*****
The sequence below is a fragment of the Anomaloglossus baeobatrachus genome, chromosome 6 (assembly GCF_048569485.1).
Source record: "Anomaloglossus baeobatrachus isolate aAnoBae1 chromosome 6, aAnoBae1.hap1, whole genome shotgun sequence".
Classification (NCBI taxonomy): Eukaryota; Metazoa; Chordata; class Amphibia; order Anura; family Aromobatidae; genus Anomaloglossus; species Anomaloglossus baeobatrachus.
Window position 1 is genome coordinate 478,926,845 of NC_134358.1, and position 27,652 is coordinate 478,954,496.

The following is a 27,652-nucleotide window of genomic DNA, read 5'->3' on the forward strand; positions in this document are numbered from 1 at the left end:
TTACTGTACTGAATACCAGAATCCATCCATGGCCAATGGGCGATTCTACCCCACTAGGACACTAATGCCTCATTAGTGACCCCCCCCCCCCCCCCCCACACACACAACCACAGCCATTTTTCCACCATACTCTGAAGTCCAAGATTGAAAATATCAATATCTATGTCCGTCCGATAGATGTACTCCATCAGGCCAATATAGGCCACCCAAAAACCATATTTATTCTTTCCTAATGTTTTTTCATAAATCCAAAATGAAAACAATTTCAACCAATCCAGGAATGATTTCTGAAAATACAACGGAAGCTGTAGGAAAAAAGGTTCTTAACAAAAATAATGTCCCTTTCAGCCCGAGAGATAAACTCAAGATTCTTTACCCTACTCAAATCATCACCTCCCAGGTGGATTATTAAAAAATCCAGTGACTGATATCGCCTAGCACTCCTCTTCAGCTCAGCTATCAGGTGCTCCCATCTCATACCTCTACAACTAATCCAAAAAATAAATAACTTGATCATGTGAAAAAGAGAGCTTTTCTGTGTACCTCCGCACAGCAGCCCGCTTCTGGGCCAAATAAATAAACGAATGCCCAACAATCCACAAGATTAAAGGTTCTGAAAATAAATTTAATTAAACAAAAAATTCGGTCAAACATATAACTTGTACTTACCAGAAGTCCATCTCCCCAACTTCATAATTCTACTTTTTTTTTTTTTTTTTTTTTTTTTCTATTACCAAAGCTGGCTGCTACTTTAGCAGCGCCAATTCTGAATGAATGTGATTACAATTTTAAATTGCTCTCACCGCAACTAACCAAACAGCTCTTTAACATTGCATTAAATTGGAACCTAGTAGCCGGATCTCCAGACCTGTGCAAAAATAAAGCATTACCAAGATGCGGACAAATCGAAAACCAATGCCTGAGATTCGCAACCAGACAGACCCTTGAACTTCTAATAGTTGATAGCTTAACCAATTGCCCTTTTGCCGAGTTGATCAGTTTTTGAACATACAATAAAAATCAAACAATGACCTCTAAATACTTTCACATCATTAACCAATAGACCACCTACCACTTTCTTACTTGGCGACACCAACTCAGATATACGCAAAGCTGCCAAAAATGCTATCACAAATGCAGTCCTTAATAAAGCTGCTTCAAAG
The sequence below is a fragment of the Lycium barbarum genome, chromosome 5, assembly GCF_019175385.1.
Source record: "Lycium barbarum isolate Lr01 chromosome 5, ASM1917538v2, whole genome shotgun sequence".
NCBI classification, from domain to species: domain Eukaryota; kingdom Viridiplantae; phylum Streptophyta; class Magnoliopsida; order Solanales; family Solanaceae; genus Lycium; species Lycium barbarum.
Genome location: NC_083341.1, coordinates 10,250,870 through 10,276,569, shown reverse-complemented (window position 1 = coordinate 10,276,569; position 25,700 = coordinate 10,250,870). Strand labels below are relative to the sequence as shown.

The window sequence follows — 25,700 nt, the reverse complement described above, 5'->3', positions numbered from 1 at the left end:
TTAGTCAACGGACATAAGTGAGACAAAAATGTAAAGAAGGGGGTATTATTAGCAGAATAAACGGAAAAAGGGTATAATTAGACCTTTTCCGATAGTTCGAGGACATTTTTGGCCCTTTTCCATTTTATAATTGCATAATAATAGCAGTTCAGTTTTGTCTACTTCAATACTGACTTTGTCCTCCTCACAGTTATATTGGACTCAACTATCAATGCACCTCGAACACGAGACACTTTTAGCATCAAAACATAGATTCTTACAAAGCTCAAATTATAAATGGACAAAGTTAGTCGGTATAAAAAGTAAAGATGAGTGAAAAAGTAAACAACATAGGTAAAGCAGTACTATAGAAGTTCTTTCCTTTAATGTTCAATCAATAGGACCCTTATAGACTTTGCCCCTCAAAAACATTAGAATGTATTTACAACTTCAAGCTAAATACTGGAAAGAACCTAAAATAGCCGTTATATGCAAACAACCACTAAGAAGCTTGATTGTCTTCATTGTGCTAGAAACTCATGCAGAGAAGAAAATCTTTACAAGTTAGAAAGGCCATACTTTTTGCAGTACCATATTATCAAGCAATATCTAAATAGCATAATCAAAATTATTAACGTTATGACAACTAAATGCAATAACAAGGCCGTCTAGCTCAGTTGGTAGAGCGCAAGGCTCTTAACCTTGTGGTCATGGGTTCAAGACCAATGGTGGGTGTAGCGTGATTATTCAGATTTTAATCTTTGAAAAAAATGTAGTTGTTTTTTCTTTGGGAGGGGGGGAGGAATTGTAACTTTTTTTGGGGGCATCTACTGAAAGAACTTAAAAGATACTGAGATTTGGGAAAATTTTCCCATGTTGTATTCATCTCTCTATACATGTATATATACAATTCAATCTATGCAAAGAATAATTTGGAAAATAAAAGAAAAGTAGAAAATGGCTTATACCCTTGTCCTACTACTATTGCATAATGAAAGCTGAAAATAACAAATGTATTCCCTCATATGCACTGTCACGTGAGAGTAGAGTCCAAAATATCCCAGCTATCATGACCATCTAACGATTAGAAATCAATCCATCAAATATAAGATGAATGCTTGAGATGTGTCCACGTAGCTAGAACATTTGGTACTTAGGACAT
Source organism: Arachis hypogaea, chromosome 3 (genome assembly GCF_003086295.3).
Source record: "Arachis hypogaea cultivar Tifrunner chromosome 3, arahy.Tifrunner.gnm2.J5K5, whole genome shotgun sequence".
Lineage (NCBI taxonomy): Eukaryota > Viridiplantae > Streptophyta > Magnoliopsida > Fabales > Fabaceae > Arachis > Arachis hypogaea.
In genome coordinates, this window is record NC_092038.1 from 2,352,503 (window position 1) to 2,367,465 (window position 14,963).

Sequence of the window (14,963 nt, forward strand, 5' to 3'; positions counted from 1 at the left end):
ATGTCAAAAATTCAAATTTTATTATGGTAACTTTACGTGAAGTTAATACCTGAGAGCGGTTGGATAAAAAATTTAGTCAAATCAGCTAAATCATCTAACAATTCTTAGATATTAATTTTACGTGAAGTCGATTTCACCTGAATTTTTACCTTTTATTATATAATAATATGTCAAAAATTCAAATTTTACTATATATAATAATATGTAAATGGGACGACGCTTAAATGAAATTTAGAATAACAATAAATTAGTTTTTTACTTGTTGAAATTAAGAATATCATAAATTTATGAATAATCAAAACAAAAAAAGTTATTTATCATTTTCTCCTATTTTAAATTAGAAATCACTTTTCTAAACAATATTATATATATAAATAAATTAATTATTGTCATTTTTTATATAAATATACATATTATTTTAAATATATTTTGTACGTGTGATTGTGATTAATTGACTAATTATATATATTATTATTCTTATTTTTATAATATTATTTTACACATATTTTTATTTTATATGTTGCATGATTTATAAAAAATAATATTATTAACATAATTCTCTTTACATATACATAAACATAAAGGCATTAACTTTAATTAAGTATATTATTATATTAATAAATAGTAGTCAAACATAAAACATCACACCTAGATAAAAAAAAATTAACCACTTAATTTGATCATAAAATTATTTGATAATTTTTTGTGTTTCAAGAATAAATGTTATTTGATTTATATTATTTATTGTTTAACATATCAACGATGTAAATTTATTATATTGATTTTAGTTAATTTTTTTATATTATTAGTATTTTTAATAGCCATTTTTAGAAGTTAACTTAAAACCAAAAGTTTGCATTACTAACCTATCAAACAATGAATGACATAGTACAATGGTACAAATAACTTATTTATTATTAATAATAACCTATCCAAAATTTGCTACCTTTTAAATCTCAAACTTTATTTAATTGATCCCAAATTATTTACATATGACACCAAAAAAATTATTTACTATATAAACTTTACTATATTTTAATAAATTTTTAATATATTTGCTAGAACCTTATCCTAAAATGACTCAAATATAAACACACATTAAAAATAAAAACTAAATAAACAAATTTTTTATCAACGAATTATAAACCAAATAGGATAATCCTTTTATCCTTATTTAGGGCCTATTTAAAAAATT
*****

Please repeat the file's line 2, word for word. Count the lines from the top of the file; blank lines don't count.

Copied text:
Source record: "Anomaloglossus baeobatrachus isolate aAnoBae1 chromosome 6, aAnoBae1.hap1, whole genome shotgun sequence".